Mike Isaac

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Facebook Explains Email Snafus, Promises Bug Fix

Trying to make good on a bungled switch to make its sidelined email system more visible for users, Facebook is scrambling to explain itself to a frustrated user base.

After a flurry of user confusion and uproar last week due to Facebook abruptly changing users’ default email settings to display @facebook addresses on individual profiles, Facebook once again faced public ire on Monday morning after many users discovered that primary email contacts in their cellphone address book were switched to display @facebook addresses. What’s more, many from both camps complained that they weren’t receiving some emails at all.

To combat the confusion, Facebook is trying to elucidate in plain English why we’re the ones doing it wrong, sending to members of the press detailed explanations on exactly how Facebook Messages is designed to work.

“If someone sends you an email to your @facebook.com email address and it’s from an address associated with a Facebook friend or friend of friend’s accounts, it will go into the inbox,” a Facebook spokeswoman told me in an email. “If it’s from an address not associated with a friend or friend of friend’s Facebook account, it will go into your other folder.”

That has been the main point of contention thus far: It was bad enough that Facebook planned an email switch-up, but now some users weren’t getting important emails at all.

“We’ve noticed that in a very limited number of cases, the bounce email back to the original sender may not be delivered because it may get intercepted by spam filters,” the spokeswoman said.

And after some mobile users began noticing their phone email contacts switching, things got downright ugly. Facebook swears this last part was a mistake, and expects to remedy it by tomorrow.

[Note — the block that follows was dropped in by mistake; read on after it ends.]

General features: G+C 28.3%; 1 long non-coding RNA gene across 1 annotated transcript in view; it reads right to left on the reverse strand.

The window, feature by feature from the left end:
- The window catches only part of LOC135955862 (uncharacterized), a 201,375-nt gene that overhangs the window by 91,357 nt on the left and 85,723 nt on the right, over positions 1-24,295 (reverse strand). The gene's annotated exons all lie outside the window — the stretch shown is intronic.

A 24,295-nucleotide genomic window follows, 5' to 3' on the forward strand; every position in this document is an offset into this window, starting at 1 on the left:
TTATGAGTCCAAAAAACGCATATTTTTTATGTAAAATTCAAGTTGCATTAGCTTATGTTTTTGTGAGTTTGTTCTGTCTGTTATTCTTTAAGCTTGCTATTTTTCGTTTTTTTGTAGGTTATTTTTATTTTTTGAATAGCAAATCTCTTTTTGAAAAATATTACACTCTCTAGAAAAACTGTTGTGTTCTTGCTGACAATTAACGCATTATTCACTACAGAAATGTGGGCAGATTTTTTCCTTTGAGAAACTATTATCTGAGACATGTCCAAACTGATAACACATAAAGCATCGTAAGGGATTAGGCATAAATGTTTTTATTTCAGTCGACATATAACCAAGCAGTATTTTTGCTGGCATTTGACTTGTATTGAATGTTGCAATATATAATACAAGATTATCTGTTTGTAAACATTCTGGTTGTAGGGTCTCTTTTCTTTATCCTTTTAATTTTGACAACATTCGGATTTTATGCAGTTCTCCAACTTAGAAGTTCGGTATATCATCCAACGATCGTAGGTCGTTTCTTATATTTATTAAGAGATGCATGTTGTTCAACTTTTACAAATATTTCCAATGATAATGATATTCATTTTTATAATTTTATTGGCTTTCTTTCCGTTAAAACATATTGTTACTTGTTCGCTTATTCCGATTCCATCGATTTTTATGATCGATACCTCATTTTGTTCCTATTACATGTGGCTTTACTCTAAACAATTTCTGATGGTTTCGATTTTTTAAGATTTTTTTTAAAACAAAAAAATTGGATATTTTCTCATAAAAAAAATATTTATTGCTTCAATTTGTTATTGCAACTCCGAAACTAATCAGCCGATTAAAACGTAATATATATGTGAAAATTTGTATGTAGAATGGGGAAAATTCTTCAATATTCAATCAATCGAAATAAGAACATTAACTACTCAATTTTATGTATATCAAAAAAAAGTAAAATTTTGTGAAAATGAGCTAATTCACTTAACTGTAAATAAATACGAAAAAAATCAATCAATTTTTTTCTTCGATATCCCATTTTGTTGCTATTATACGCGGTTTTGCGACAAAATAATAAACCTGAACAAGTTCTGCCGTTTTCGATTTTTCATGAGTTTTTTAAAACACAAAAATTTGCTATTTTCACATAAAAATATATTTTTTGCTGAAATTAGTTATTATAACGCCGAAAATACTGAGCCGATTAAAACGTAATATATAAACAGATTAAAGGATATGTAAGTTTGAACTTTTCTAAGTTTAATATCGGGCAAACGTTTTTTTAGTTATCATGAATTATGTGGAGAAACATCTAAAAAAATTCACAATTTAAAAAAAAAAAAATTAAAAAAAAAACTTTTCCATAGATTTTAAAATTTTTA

“For people on certain devices, a bug meant that the device was pulling the last email address added to the account rather than the primary email address, resulting in @facebook.com addresses being pulled,” the spokeswoman said. Those devices, we’ve seen, were primarily older Android phones. “We are in the process of fixing this issue and it will be resolved soon. After that, those specific devices should pull the correct addresses.”

Could Facebook have handled this any worse? Probably, though unless another unfortunately timed bug comes up in the near future, I expect it’ll all blow over by the end of the week.


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Just as the atom bomb was the weapon that was supposed to render war obsolete, the Internet seems like capitalism’s ultimate feat of self-destructive genius, an economic doomsday device rendering it impossible for anyone to ever make a profit off anything again. It’s especially hopeless for those whose work is easily digitized and accessed free of charge.

— Author Tim Kreider on not getting paid for one’s work